So chatting with a undergrad that was shadowing me last week before my surgery we got on the topic of DNA damage and that a primary endogenous source of DNA damage comes in the form of hydrolytic damage causing loss of bases, as well as base modification (18,000 events per cell per day). Similarly another major cause of damage created in the cell is reactive oxygen species that arise as a result of mitochondrial leakage (3-4,000 events per cell per day).
What usually occurs is that as a result of mitochondrial metabolism molecular oxygen is converted to superoxide (·O2-). This ROS species is not particularly dangerous to DNA because it is short-lived and gets rapidly converted to peroxide by superoxide dismutase (H2O2). Peroxide is what poses a huge threat to DNA because when peroxide is in close proximity with our DNA it gets converted to hydroxyl radical (·OH) through what is called the Fenton Reaction.
Fe2+ + H2O2 --> Fe3+ + ·OH + -OH
British chemist Hank Fenton discovered this reaction way way back in 1894 but I’m going to assume he had no appreciation for how potent a genotoxic insult this simple reaction would play in our bodies. The key part of this reaction lies in ferrous iron (Fe2+) found in the DNA that plays a key role in the conversion of peroxide to hydroxyl radical.
A common form of oxidative DNA damage is the conversion of guanine to 8-oxo-guanine, which while in the syn conformation, can mispair with adenine. The end game is that the damage has resulted in a mutation, but fear not there are specialized enzymes called DNA glycosylases that can remove this damage base and incorporate the proper nucleotide triphosphate. If you are interested this pathway is called base excision repair and the particular DNA glycosylase that is predominantly responsible for the removal of 8-oxo-guanines from our genome is called OGG1.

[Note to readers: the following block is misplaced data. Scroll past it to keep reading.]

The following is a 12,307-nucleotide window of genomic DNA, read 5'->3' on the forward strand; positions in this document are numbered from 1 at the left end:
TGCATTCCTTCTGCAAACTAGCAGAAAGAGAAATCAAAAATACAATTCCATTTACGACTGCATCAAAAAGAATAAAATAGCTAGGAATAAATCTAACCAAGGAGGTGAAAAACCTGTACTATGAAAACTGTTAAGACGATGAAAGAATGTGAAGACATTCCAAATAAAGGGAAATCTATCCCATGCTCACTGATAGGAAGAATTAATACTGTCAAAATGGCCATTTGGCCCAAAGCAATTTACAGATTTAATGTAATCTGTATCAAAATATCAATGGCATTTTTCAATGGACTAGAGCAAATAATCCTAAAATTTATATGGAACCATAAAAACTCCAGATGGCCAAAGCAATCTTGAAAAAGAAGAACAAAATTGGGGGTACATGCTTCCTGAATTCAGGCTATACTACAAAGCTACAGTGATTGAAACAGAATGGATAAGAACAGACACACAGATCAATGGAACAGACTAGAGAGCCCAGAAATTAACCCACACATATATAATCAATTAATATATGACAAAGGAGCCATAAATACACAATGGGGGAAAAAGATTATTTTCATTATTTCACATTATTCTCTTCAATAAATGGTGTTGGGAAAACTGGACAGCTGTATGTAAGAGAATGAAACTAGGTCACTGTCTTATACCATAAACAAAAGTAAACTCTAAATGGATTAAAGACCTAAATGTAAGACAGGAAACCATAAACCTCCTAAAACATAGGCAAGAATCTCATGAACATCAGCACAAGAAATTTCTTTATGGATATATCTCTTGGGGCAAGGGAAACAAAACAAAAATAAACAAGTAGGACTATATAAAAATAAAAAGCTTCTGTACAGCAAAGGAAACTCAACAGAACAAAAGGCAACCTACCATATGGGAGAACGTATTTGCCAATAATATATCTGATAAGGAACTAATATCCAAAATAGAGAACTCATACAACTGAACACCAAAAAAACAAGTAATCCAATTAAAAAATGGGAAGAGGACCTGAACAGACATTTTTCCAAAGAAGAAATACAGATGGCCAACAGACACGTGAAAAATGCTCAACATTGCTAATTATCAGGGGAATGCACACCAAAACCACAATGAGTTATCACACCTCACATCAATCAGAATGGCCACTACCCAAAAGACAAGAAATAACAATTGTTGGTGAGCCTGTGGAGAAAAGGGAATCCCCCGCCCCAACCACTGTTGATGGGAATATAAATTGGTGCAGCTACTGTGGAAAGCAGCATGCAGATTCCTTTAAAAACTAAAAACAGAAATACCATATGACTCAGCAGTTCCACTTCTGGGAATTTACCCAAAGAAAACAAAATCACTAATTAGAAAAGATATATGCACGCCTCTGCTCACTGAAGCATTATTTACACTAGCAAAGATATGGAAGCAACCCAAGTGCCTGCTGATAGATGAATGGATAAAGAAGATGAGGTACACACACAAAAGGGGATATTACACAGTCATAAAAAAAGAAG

So lets end this post on why you toss in some EDTA in addition to Tris when resuspending DNA. Its because we use it to chelate these metal ions like iron so that it cannot participate in the Fenton reaction and cause damage to our precious DNA samples in addition to binding other metal ions required for enzymatic activity by nucleases, which can further degrade your sample.
Postscript: One last note on DNA storage, which we debate back and forth endlessly with each other. Most of us store DNA at 4 °C for short-term use, but keep most of our precious samples at -80 °C for long-term storage. You can store DNA at -20 °C but you run the risk of it falling out of solution but vortexing will easily bring it back into solution. Note this is fine for plasmids, but vortexing will rip the shit out of genomic DNA so be kind to it and store it at -80 °C. And one last bit, don’t store DNA in a freezer model that automatically defrosts, this freeze thaw cycle will end up degrading your DNA.
Values of DNA damage come from: PMID 12760027